Amid record-high earnings from oil companies, Senate Majority Leader Bill Frist Thursday ordered a Senate hearing with testimony from major oil company executives on why energy prices are high.
The unexpected announcement by the chamber’s top Republican showed the growing political pressure as American consumers brace for higher winter heating costs at the same time energy companies are reporting fat profits.
“If there are those who abuse the free enterprise system to advantage themselves and their businesses at the expense of all Americans, they ought to be exposed, and they ought to be ashamed,” Frist said in a statement.
The Senate leader also asked the chamber’s permanent subcommittee on investigations to launch an inquiry into energy price profiteering. “And ultimately, if the facts warrant it, I will support a federal anti-price gouging law,” he said.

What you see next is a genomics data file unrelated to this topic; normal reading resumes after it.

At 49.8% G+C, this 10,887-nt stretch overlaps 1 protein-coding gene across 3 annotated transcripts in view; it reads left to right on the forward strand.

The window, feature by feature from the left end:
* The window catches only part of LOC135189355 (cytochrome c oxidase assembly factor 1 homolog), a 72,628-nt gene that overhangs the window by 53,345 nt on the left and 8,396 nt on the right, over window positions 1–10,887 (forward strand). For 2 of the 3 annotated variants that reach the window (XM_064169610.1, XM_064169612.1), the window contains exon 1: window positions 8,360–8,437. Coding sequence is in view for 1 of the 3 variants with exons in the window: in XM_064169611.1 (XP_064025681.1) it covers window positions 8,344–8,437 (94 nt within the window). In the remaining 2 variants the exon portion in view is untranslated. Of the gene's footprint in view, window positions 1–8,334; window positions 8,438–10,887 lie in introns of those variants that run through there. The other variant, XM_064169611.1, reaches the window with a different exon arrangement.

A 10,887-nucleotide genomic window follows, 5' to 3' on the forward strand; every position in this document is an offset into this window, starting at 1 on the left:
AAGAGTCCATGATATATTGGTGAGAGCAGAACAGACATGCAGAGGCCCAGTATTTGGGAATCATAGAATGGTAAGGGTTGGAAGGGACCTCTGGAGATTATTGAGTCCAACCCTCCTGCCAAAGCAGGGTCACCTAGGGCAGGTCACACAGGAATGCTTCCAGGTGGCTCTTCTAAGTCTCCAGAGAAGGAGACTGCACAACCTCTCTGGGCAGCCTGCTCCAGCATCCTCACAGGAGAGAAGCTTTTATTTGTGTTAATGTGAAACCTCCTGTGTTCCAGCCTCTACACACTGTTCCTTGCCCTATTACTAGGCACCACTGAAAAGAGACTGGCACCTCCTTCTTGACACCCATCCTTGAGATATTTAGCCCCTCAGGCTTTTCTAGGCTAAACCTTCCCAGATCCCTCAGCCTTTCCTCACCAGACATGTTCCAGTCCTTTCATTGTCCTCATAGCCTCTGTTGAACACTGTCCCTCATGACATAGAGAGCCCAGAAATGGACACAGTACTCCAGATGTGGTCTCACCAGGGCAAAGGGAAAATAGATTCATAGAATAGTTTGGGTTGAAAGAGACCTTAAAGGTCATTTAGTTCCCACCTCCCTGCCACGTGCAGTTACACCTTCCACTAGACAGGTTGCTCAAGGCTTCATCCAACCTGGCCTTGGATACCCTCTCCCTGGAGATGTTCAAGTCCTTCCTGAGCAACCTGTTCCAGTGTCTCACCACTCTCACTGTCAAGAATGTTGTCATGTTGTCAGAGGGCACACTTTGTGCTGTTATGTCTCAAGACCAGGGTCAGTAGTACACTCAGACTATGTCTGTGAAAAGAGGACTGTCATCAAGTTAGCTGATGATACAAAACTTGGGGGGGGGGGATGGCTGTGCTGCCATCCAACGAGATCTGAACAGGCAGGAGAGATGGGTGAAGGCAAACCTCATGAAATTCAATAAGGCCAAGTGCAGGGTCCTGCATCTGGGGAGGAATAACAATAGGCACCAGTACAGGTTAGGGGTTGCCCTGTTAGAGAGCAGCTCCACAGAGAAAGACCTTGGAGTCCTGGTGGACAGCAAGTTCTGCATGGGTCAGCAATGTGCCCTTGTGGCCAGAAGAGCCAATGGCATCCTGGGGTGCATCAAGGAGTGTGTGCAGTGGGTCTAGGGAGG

Democrats have already introduced several proposals to outlaw oil price profiteering. The nationwide average retail gasoline price topped $3 a gallon soon after Hurricane Katrina hit and crude oil soared to a record $70 a barrel.
Prices have since eased somewhat, but the U.S. government forecasts winter heating costs will be sharply higher for consumers.
Frist said he asked the Senate Energy Committee and the Senate Commerce Committee to hold a joint hearing to look at the reasons behind energy prices. He did not say if a date has yet been set.
“I have asked them to call as witnesses executives from the major oil companies and representatives of the state attorneys general, who have the initial responsibility of keeping the behavior of local energy providers on the straight and narrow,” Frist said.
Since the hurricanes hit the U.S. Gulf Coast, Republicans have sought to offer more federal incentives to energy companies to build or expand oil refineries. Democrats this week blocked a Senate plan, saying oil companies were making enough profits to fund such expansions themselves.
On Thursday, Exxon Mobil reported third-quarter earnings of $9.9 billion -- one of the largest quarterly profits in U.S. corporate history.
“We need to increase refinement capacity, provide more energy resources, encourage conservation, invest in science and technology, and, most importantly, transition towards energy independence, including the use of more alternative fuels,” Frist said.